A notable personality of Slovak painting Milan Paštéka (1931 – 1998) belongs to the most distinctive phenomenons of our art of the end of 1960's...
Exhibition available from: 03.07. 2012 at 10. 00 hod.
Exhibition dates: 03.07. – 16.09. 2012
Location: Salon NG
Curator: Marta Hučková
A notable personality of Slovak painting Milan Paštéka (1931 – 1998) belongs to the most distinctive phenomenons of our art of the end of 1960’s. His works of the New Figuration and drawings from the collections of Nitra Gallery will introduce him as a unique figure and still life painter.
In his work, Milan Paštéka the painter, printmaker and illustrator revealed his ego, feelings, thoughts and the philosophy of the creative potential that he built since the time of his entrance to the Slovak art scene. The development of Paštéka’s manuscript and his early painting is characterized by the interest in consistent image construction in the spirit of colour modulation. At first, rural motive and solidly defined figure shapes prevail. After 1962, he goes to urban motives executed with concept of pasty colour fields, he oscillates between sign-like lyrical-expressive abstraction and a relationship to figure. Gradually, in the spirit of works of the new generation and its existential aspects. The human figure becomes dominant, and it is being transformed into a torso in his works. The morphology of anonymous figures, oversized, grows and at the same time expands in the equally anonymous space of the surface of the artefact.
The journey of his talent and work crossed obstacles of the dogmatic political situation of the period of Normalisation of 1970’s, mainly reflected in the sphere of culture and the arts. Severe demagogy and enforcement of Socialist Realist principles on an author (and not only him) meant an isolation from the outer world along with confinement in his own world which was ultimately reflected in his drawings and paintings. It was an escape of an injured and sore soul of an artist that was also a stimulation – for going his own way, not only in the idea and theme construction in his works, but also, and mainly, the expression and purity of his painting. Also during 1980’s, he continues his journey, in which the reduction of shape is visible, while he puts an emphasis on the value of colour and the energy of gesture giving away a unique original manuscript.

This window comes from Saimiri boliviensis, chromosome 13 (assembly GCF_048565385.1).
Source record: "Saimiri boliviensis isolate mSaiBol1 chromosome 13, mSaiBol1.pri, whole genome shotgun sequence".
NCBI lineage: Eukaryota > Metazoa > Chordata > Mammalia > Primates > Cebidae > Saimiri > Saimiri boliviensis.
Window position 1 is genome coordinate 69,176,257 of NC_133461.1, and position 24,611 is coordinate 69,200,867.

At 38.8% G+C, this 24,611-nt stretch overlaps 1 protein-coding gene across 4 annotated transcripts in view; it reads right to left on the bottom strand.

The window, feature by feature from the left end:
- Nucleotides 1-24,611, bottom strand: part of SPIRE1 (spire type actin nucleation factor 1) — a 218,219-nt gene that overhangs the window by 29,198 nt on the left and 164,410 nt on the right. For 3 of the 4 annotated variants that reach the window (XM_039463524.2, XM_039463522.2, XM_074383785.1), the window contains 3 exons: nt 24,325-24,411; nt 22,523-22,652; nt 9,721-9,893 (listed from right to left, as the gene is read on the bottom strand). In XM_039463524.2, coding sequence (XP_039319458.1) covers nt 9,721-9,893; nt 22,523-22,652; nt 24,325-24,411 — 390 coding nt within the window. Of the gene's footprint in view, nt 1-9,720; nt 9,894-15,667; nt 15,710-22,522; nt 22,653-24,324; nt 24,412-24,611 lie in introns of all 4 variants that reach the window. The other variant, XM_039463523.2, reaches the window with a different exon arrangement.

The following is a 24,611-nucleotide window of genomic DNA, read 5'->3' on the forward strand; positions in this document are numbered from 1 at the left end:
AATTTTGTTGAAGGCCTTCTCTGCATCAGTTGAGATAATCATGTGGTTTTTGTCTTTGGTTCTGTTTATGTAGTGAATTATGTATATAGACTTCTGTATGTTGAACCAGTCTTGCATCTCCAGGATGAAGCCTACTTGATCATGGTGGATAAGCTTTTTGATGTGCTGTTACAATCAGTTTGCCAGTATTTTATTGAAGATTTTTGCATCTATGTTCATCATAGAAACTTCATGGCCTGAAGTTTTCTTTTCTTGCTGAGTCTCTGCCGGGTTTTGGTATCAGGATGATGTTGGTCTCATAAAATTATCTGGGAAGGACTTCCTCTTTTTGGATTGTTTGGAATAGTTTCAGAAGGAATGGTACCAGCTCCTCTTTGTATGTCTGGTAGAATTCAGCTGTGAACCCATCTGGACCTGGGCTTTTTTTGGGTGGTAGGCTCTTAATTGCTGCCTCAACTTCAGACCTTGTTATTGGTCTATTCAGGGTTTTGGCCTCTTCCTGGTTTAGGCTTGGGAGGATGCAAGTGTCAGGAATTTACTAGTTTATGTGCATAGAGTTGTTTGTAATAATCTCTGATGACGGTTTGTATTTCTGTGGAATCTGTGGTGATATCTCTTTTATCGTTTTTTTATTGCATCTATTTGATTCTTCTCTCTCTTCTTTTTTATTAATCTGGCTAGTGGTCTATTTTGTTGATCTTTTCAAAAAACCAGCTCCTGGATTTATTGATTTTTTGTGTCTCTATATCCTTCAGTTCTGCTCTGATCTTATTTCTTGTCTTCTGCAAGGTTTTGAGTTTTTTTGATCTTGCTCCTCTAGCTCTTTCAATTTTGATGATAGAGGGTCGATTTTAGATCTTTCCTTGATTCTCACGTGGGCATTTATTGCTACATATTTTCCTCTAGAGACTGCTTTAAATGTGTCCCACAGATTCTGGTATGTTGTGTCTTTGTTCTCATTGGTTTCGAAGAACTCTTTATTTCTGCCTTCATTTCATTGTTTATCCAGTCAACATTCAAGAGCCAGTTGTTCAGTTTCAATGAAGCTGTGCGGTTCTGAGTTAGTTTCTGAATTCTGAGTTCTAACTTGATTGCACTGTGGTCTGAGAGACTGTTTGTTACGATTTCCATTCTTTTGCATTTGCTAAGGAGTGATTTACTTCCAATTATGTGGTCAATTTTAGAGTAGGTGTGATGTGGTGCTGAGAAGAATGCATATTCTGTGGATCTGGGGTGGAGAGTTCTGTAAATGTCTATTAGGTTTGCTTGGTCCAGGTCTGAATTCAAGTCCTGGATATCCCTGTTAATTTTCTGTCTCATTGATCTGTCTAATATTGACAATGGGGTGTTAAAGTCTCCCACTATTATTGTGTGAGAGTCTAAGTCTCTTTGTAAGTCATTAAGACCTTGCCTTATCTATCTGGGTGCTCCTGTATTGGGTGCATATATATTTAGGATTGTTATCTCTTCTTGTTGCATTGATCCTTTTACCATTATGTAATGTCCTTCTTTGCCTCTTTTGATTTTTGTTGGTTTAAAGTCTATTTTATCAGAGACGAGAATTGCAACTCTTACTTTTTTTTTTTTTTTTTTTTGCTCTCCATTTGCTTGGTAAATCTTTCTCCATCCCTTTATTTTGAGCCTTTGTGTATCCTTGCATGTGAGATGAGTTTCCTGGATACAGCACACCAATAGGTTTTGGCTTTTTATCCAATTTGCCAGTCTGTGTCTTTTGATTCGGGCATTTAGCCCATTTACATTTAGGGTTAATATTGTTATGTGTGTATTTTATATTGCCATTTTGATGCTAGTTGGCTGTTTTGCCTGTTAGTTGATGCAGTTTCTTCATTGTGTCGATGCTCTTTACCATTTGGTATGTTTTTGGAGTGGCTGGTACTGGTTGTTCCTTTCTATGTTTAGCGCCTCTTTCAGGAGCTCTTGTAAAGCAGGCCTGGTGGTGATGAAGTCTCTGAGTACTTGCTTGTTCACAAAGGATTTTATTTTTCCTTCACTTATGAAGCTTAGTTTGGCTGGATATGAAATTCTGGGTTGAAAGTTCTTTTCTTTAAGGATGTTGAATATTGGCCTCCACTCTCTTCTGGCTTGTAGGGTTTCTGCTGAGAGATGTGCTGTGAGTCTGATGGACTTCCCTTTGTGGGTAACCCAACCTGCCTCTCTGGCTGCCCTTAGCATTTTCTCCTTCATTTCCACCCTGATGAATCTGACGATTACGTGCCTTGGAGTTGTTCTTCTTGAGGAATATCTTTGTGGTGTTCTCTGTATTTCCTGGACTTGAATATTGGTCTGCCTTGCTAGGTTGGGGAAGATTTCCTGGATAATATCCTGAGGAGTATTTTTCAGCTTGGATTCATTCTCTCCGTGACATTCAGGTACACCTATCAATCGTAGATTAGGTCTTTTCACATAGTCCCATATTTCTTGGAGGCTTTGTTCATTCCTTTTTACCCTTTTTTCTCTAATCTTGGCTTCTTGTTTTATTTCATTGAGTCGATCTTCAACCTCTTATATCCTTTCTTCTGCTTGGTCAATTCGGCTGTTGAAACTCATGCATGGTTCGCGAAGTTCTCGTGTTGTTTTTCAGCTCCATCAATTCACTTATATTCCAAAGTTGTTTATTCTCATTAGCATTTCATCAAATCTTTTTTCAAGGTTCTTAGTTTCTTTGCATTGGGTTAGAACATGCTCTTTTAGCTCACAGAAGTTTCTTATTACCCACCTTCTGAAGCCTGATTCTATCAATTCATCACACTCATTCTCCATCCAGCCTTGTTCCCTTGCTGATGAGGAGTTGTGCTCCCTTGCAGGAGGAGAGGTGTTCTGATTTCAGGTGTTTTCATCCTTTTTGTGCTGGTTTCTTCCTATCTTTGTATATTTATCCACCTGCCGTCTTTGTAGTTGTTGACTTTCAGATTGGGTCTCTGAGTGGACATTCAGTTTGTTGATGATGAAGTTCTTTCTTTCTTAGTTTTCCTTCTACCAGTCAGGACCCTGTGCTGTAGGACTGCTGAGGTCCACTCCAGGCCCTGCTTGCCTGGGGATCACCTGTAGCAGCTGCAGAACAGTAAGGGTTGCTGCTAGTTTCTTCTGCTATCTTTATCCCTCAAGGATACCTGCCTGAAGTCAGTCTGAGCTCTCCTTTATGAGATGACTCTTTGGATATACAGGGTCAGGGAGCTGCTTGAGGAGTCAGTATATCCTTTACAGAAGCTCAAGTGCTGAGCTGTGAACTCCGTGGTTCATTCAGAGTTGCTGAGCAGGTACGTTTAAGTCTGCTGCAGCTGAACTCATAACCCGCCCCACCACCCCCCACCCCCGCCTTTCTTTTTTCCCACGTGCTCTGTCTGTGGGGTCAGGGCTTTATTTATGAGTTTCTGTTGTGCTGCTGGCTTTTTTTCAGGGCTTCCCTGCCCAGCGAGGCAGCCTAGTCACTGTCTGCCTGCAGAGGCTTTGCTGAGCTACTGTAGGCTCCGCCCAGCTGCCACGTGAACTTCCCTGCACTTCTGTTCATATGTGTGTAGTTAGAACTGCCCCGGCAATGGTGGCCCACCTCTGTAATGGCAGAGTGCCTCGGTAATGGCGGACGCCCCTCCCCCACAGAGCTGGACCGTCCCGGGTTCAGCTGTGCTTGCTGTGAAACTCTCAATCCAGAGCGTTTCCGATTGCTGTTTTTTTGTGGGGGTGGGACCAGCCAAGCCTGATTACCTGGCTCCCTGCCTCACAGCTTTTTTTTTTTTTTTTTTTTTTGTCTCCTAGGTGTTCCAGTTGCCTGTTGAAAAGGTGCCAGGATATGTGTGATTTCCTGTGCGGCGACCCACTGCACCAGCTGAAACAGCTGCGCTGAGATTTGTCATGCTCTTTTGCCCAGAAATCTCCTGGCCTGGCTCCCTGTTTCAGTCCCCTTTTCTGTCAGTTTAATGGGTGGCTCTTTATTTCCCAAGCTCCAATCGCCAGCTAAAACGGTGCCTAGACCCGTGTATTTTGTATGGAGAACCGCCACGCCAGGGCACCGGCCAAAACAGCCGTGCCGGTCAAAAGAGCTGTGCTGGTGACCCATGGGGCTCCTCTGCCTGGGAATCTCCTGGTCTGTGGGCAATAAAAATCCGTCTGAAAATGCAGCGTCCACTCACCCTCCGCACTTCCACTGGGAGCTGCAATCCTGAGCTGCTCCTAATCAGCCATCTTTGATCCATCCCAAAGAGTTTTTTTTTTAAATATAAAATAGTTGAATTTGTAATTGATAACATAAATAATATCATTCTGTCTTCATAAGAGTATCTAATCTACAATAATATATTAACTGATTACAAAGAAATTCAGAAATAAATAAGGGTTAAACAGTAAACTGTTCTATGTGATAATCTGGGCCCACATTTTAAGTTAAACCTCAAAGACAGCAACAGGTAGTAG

During this period, he also dedicated himself to ceramics, carrying the signs of narrative, later associative, and in the last period of his work stereo-gnostic principles.
During 1990’s he moves away from the representation of large figures appearing in a dominant position in his paintings towards Lettrism, and mainly towards the technique of pastel drawing, where he places the importance on dimension of space and poetry of the form. This period is the final phase of the author’s work, in which he moved away from creating works of New Figuration, as Z. Bartošová claims in one of her texts: “in the name of the search for the deeper meaning of painting itself.”
Milan Paštéka, academic painter, was born on 20th May 1931 in Trenčín in a family of teachers. In 1950-1956 he studied at the Academy of Fine Arts and Design in Bratislava (Prof. Čemický, Matejka, Fulla, Želibský). In 1957, he was one of the founding members of Mikuláš Galanda Group (1957-1968). His first exhibition in Cyprián Majerník Gallery in 1958 was closed and banned by the state authority, because he did not suit the norms of Socialist Realism. In 1966, he was awarded the Cyprián Majerník Prize, in 1999 Martin Benka Prize in memoriam and the Annual Prize of the A-R Association. He took part in exhibitions of Czechoslovak and Slovak art in Paris, Düsseldorf, Sao Paolo, Venice, Munich, Berlin, Cologne, Osaka, Moscow, Novara, Sevilla, Budapest, Essen and New York. His works are representative parts of collections of Slovak National Gallery and important international collections and local and international private collections.
Milan Paštéka died tragically in a car accident on September 23rd 1998 near Voznica village in central Slovakia.